"I HAAAAATE math!" is a phrase I'm hearing a lot right now.
We didn't do math at all this year. And I mean at all. All year. I have no good excuse. I didn't like the curriculum. I wasn't sure what I was doing. I felt unsure of myself. That's about it. But two weeks ago we climbed back up on the horse I hitched up in front of the saloon back in September, and are probably going to make up for the lost year this summer (she's old enough that she's developmentally ready for second grade math or higher; the first grade math facts, however, do need to be learned).
I simply wasn't prepared for the fight she'd put up. She's funny about it; everything just goes sloooooooooowly. She's fighting the sit-down work by dragging her feet and making everything take twice as long as it needs to. Twirling the pencil in her hair and staring off into space.
That resistance threw my whole perception of homeschooling and what we're doing with this project into turmoil. I had a Plan for next year: highly structured classical education! She was going to love it! But the last two weeks going from months of the most laissez faire of unschooling scenarios (read: she had mastered reading and I wasn't sure how to teach math, so I couldn't be bothered to do anything at all) to "We're doing math EVERY DAY!" have been a bit rough. No sea legs whatsoever, on anyone...and we need to add more subjects next year.
Overall it has felt like there is zero interest or fire in her. All she wants to do is play with her toys, pick fights with her sister, loop around on her swing. I felt that if we were going to fight, and she had come to hate learning and academic work, there was no point to keeping her home. If she was going to complain about the work and drag her feet and dumb herself down and wish she was outside on the swing, she could do that just fine in a public school.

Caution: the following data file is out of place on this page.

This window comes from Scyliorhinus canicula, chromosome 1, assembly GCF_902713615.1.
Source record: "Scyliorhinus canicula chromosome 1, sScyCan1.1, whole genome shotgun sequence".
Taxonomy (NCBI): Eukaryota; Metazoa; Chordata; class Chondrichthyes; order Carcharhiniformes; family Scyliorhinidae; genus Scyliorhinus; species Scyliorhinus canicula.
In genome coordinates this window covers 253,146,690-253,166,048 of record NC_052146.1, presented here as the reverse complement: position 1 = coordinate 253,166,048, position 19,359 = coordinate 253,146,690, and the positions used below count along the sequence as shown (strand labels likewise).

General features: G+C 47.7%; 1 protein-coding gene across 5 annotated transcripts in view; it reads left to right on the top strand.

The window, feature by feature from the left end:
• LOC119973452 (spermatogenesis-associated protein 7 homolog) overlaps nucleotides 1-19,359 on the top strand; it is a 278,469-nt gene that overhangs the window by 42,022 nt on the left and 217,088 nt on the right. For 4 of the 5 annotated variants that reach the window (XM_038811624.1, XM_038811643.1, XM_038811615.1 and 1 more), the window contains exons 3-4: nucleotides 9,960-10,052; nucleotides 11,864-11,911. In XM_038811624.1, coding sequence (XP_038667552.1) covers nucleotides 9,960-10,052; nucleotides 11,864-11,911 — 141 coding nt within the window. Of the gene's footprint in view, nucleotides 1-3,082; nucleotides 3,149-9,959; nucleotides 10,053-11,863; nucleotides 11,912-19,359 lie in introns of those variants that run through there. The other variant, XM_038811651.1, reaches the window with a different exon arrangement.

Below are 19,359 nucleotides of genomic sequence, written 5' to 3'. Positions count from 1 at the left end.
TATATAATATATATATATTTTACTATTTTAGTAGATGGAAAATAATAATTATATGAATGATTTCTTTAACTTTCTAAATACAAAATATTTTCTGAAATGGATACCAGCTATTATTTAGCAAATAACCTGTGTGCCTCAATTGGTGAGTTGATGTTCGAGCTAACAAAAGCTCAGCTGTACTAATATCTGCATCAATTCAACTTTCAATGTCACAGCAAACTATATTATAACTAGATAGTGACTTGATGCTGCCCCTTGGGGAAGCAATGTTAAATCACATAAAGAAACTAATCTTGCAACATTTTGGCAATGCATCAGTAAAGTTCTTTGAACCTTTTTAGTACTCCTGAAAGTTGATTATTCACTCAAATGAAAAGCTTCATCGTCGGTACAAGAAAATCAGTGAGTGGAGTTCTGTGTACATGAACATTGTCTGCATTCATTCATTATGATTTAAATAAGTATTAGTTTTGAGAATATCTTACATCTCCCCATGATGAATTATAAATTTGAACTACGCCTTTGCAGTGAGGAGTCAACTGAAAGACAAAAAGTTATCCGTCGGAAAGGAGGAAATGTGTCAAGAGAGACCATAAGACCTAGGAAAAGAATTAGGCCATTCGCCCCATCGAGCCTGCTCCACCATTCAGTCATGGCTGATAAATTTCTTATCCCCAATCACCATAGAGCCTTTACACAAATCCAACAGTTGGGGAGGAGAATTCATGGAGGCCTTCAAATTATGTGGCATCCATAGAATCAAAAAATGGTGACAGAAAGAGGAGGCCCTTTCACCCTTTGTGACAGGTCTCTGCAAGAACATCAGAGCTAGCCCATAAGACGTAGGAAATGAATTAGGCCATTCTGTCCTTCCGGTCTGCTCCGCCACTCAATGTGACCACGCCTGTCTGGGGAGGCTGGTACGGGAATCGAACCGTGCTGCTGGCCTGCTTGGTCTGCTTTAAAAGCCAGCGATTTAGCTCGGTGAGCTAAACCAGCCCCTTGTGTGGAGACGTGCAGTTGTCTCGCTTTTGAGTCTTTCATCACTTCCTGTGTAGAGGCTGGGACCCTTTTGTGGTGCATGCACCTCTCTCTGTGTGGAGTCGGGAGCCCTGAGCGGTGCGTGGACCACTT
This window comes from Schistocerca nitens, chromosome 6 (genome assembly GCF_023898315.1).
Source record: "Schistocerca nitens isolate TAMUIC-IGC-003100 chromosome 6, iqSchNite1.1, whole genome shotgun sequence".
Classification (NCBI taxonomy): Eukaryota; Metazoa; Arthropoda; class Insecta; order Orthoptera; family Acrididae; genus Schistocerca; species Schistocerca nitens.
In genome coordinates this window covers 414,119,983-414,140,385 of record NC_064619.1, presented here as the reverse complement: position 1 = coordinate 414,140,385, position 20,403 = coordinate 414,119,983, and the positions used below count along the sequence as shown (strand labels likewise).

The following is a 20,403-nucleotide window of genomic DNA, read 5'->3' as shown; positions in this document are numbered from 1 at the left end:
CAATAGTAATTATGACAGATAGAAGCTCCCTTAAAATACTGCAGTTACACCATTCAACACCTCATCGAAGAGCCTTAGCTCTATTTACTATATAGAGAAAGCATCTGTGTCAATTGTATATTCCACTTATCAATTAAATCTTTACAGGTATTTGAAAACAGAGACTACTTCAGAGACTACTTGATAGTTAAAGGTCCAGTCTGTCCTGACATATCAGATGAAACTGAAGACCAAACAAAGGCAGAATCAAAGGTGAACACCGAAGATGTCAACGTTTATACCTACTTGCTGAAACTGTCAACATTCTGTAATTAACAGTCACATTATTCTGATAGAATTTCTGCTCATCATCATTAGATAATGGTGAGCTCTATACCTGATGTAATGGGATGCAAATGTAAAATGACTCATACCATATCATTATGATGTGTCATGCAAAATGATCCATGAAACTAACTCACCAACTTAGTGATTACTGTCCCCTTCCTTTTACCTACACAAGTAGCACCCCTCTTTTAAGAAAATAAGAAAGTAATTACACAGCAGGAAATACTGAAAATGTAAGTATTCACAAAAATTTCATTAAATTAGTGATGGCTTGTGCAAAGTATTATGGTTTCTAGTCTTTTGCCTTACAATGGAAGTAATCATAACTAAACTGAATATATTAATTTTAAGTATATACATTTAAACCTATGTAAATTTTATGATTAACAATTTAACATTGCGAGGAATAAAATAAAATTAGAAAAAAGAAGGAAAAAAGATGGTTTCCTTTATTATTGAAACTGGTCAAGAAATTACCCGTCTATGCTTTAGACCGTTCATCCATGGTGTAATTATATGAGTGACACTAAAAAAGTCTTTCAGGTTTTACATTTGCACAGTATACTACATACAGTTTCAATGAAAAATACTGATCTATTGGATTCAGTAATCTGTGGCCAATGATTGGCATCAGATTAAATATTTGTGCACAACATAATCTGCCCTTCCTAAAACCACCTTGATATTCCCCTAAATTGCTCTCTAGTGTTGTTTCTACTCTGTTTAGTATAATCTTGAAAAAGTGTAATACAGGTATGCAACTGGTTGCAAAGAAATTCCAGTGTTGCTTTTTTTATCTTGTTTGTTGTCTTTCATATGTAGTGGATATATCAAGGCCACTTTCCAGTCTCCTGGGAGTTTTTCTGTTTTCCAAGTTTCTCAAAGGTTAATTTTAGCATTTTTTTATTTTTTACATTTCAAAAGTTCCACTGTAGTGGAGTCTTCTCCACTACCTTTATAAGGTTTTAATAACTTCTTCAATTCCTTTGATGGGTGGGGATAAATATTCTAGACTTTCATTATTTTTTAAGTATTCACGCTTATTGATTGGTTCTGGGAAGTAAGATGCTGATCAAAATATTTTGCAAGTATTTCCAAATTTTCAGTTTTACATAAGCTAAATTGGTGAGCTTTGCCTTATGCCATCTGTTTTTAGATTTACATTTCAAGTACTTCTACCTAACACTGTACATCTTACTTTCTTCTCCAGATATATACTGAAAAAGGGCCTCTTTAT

Fortunately I had the brains to consider that what's working for some families that we know (one particular kid apparently eats packaged curricula with a spoon, loves it, zooms through and asks for more) is not necessarily what's going to work for us. I thought a bit about how we've learned in the past, and decided to turn the damn car around and head back there.
I asked the kid what she'd like to learn about, and first she said "Owls." We started collecting materials for an owl unit, and then a couple of days later I asked again what interested her, and she breathed, (shyly, for reasons unknown), "I would looooove to study more Shakespeare."
AHOY THAR, MATEY!
Shakespeare, my friends, is easily a year's worth of unit study. Worth a year, too. More, even. We'll probably do it now then come back 'round to it when she's older. Shakespeare's cultural impact has been massive. One might even say Biblical.
Oh, and would you look at that: PBS has an amazing trove of resources for educators teaching Shakespeare.
A happy sigh, this time.
She can learn new words, make art, study history, read books, sing songs, copy and recite poems, compare films, listen to operas, watch ballet, all cradled in the arms of the Bard.
We will still be doing math (EVERY DAY), as well as using a science curriculum (which she has loved in the past...my fingers are crossed), but I'm going to try to fit almost all of the skill-building she needs to do into this unit study context. I predict that in a very short while my sweet one will be back to her delightfully, unstoppably curious self. She will happily sing her own tune...but maybe not so happily follow the bouncing ball.
There is no shame in spending a month, or a summer, or a year in pursuit of deep understanding of a single subject. No shame in tying the life and works of Leonard Bernstein to Shakespeare via West Side Story, nor in adding to our vocabulary those everyday words that Shakespeare coined for his plays.
Nope. None at all.